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Last checked : 03/09/2018

Organising planned medical treatment abroad

UK decision to invoke Article 50 of the TEU: More information

For the time being, the United Kingdom remains a full member of the EU and rights and obligations continue to fully apply in and to the UK:

You have the right to organise medical treatment , such as consultation with a specialist, surgery or treatment for a specific condition, in another EU country on the same terms and at the same cost as people living in that country.

However, some countries may restrict access to certain types of healthcare abroad (e.g hospital treatment or highly specialised and expensive treatment). You will also usually need prior authorisation from your health insurer before you organise your medical treatment abroad.

Depending on the type of treatment you need and the rules in your country, you may be able to get some or all of your costs covered. Read more about expenses and reimbursements for your planned medical treatment.

How to organise your treatment abroad

1. Check your health cover

Before you go abroad for medical treatment, you will need to:

2. Find a place to get your treatment

You will need to find a healthcare provider (hospital, medical establishment, etc) offering the treatment you need in another EU country. To do this, you can:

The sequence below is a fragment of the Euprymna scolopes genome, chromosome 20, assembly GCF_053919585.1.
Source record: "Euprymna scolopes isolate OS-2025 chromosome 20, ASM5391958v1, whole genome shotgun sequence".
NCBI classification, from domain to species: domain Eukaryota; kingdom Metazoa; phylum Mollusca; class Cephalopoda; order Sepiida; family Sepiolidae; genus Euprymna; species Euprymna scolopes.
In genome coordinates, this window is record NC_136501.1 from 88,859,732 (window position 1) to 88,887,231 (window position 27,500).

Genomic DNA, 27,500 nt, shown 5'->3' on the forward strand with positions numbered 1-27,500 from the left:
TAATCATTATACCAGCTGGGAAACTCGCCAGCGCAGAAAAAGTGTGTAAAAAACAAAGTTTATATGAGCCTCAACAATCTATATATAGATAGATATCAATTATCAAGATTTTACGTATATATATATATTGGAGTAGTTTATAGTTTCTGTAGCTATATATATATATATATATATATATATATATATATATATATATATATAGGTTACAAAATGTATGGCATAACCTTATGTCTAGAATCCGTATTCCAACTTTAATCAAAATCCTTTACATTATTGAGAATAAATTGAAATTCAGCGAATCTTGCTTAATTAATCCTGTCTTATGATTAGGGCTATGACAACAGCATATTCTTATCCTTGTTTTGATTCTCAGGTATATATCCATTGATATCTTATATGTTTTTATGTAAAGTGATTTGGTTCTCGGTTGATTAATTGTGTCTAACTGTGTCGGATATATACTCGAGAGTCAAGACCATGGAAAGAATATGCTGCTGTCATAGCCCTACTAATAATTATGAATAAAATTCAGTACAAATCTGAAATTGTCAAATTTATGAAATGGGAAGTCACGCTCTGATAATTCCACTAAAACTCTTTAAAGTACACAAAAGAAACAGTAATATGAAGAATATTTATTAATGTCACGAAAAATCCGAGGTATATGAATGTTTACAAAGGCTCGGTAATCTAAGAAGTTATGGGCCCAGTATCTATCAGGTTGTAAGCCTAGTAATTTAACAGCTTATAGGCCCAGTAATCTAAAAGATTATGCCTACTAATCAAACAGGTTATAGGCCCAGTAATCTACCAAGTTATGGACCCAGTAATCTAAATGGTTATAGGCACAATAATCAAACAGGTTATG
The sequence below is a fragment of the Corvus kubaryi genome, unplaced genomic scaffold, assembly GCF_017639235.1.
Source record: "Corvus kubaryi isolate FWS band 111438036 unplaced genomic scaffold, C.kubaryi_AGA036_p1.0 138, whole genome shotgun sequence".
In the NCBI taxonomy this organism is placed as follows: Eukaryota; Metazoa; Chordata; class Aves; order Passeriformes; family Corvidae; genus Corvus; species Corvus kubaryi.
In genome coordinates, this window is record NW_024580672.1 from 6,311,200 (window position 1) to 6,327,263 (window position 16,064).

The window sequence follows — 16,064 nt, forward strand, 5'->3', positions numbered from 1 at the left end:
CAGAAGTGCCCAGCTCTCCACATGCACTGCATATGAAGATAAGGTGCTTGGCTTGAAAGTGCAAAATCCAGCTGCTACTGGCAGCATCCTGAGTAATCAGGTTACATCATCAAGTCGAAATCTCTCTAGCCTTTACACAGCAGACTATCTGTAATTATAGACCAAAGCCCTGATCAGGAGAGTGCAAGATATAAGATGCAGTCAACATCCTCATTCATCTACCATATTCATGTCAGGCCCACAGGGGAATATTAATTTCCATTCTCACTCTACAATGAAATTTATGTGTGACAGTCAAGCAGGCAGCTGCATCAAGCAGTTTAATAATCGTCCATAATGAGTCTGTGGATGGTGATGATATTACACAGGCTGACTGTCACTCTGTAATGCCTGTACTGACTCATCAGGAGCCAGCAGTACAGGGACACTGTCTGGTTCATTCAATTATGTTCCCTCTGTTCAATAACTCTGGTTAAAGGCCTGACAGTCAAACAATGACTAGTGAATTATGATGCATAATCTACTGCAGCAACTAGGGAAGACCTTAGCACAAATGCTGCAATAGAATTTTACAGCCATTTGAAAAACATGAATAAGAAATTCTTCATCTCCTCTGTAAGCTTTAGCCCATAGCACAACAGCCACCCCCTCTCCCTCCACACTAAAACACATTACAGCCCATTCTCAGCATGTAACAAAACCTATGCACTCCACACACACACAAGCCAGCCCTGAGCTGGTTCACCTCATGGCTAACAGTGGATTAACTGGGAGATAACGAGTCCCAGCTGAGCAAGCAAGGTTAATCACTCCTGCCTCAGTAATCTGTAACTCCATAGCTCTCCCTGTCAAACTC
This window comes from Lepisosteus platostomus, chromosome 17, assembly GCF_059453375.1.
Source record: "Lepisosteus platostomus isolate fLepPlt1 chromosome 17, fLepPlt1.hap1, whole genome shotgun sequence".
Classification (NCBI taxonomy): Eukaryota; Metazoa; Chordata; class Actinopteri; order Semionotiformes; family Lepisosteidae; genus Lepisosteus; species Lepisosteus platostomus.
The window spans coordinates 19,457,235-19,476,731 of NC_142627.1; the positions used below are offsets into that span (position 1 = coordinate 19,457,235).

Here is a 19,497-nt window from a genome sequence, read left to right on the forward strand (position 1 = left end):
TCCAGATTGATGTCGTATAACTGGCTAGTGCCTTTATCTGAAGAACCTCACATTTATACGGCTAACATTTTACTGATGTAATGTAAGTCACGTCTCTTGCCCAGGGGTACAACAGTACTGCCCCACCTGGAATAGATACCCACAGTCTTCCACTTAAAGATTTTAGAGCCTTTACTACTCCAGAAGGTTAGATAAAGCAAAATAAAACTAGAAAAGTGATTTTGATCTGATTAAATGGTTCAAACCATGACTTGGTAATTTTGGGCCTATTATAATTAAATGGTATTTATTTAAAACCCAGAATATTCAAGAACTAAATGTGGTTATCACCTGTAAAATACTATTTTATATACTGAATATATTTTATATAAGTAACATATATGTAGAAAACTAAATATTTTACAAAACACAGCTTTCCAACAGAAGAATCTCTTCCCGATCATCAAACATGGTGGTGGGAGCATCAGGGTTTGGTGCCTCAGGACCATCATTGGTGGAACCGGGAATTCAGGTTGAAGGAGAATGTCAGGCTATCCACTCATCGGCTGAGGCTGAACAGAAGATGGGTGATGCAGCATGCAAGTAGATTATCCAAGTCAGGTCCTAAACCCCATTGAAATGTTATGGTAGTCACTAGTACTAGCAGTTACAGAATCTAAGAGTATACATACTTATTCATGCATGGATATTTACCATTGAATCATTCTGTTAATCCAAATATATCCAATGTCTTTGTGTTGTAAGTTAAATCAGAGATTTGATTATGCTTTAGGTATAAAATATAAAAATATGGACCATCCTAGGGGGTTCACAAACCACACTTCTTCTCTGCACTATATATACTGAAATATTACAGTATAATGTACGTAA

Be aware that healthcare systems in other EU countries may not work in the same way as healthcare in your home country.

Sample story

Check with your National Contact Point and health insurer before organising your treatment

Aurélie lives in France. She needs to undergo surgery and finds a specialist clinic in Luxembourg, where her parents live. She finds a suitable specialist at a public hospital near her parents' house, but isn't certain how to go about organising her treatment there.

Aurélie calls the National Contact Point in France and her local health insurance institution. They give her all the information she needs to apply for prior authorisation and Aurélie completes the required form. If she receives authorisation, she can then arrange her treatment directly at the hospital in Luxembourg.


EU legislation

Need more information on rules in a specific country?

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